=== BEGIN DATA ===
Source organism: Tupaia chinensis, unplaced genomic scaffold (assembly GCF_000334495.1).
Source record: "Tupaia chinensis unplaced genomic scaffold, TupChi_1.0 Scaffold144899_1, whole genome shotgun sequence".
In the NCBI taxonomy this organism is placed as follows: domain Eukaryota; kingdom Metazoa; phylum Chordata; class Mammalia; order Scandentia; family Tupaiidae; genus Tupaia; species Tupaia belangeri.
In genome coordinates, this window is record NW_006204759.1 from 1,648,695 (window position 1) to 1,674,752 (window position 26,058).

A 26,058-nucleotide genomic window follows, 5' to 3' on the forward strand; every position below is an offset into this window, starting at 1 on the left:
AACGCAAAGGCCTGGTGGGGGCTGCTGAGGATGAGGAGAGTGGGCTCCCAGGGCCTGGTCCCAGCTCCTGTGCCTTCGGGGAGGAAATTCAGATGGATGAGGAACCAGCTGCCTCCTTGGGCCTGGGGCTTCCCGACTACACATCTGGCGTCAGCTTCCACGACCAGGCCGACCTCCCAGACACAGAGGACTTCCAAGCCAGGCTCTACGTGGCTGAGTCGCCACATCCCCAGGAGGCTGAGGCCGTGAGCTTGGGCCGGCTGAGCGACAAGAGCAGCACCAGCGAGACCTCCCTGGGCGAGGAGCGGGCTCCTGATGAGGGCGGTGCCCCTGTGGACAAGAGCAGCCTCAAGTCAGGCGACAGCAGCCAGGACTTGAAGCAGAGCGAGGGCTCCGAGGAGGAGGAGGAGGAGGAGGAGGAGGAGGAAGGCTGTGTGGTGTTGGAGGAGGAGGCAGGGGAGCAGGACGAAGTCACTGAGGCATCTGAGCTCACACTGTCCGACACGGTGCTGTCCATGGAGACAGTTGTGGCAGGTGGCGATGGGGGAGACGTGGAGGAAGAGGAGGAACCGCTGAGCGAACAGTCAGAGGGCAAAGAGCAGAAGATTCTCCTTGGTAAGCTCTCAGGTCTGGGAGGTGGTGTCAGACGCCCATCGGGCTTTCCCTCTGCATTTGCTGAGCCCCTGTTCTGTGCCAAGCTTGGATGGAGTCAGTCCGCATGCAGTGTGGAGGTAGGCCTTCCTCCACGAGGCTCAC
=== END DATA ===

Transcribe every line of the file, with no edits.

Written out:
Source organism: Tupaia chinensis, unplaced genomic scaffold (assembly GCF_000334495.1).
Source record: "Tupaia chinensis unplaced genomic scaffold, TupChi_1.0 Scaffold144899_1, whole genome shotgun sequence".
In the NCBI taxonomy this organism is placed as follows: domain Eukaryota; kingdom Metazoa; phylum Chordata; class Mammalia; order Scandentia; family Tupaiidae; genus Tupaia; species Tupaia belangeri.
In genome coordinates, this window is record NW_006204759.1 from 1,648,695 (window position 1) to 1,674,752 (window position 26,058).

A 26,058-nucleotide genomic window follows, 5' to 3' on the forward strand; every position below is an offset into this window, starting at 1 on the left:
AACGCAAAGGCCTGGTGGGGGCTGCTGAGGATGAGGAGAGTGGGCTCCCAGGGCCTGGTCCCAGCTCCTGTGCCTTCGGGGAGGAAATTCAGATGGATGAGGAACCAGCTGCCTCCTTGGGCCTGGGGCTTCCCGACTACACATCTGGCGTCAGCTTCCACGACCAGGCCGACCTCCCAGACACAGAGGACTTCCAAGCCAGGCTCTACGTGGCTGAGTCGCCACATCCCCAGGAGGCTGAGGCCGTGAGCTTGGGCCGGCTGAGCGACAAGAGCAGCACCAGCGAGACCTCCCTGGGCGAGGAGCGGGCTCCTGATGAGGGCGGTGCCCCTGTGGACAAGAGCAGCCTCAAGTCAGGCGACAGCAGCCAGGACTTGAAGCAGAGCGAGGGCTCCGAGGAGGAGGAGGAGGAGGAGGAGGAGGAGGAAGGCTGTGTGGTGTTGGAGGAGGAGGCAGGGGAGCAGGACGAAGTCACTGAGGCATCTGAGCTCACACTGTCCGACACGGTGCTGTCCATGGAGACAGTTGTGGCAGGTGGCGATGGGGGAGACGTGGAGGAAGAGGAGGAACCGCTGAGCGAACAGTCAGAGGGCAAAGAGCAGAAGATTCTCCTTGGTAAGCTCTCAGGTCTGGGAGGTGGTGTCAGACGCCCATCGGGCTTTCCCTCTGCATTTGCTGAGCCCCTGTTCTGTGCCAAGCTTGGATGGAGTCAGTCCGCATGCAGTGTGGAGGTAGGCCTTCCTCCACGAGGCTCAC